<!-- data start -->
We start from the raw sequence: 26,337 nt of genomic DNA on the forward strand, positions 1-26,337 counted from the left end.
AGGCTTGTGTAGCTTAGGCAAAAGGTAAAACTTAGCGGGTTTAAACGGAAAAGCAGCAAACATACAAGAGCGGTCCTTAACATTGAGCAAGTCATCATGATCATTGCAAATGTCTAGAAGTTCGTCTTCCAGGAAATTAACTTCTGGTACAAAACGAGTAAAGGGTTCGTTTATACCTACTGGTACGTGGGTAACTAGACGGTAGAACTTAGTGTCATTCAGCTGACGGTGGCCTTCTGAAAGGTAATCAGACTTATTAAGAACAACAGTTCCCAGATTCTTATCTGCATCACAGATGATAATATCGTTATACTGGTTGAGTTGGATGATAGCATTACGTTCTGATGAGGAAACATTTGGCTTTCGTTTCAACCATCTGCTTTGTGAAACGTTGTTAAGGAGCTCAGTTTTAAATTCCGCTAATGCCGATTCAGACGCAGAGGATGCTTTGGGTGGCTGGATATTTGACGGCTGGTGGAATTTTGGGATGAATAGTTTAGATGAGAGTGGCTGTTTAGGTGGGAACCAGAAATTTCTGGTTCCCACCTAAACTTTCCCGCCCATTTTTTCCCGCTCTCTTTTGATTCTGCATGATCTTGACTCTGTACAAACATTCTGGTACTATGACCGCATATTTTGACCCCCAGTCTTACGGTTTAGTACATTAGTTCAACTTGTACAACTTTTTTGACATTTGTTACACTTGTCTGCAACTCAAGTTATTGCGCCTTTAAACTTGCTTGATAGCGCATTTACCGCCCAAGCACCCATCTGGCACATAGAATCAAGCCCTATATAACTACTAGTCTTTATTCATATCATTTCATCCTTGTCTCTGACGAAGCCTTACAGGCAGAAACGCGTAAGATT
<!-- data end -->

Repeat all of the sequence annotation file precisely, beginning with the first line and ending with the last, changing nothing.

We start from the raw sequence: 26,337 nt of genomic DNA on the forward strand, positions 1-26,337 counted from the left end.
AGGCTTGTGTAGCTTAGGCAAAAGGTAAAACTTAGCGGGTTTAAACGGAAAAGCAGCAAACATACAAGAGCGGTCCTTAACATTGAGCAAGTCATCATGATCATTGCAAATGTCTAGAAGTTCGTCTTCCAGGAAATTAACTTCTGGTACAAAACGAGTAAAGGGTTCGTTTATACCTACTGGTACGTGGGTAACTAGACGGTAGAACTTAGTGTCATTCAGCTGACGGTGGCCTTCTGAAAGGTAATCAGACTTATTAAGAACAACAGTTCCCAGATTCTTATCTGCATCACAGATGATAATATCGTTATACTGGTTGAGTTGGATGATAGCATTACGTTCTGATGAGGAAACATTTGGCTTTCGTTTCAACCATCTGCTTTGTGAAACGTTGTTAAGGAGCTCAGTTTTAAATTCCGCTAATGCCGATTCAGACGCAGAGGATGCTTTGGGTGGCTGGATATTTGACGGCTGGTGGAATTTTGGGATGAATAGTTTAGATGAGAGTGGCTGTTTAGGTGGGAACCAGAAATTTCTGGTTCCCACCTAAACTTTCCCGCCCATTTTTTCCCGCTCTCTTTTGATTCTGCATGATCTTGACTCTGTACAAACATTCTGGTACTATGACCGCATATTTTGACCCCCAGTCTTACGGTTTAGTACATTAGTTCAACTTGTACAACTTTTTTGACATTTGTTACACTTGTCTGCAACTCAAGTTATTGCGCCTTTAAACTTGCTTGATAGCGCATTTACCGCCCAAGCACCCATCTGGCACATAGAATCAAGCCCTATATAACTACTAGTCTTTATTCATATCATTTCATCCTTGTCTCTGACGAAGCCTTACAGGCAGAAACGCGTAAGATT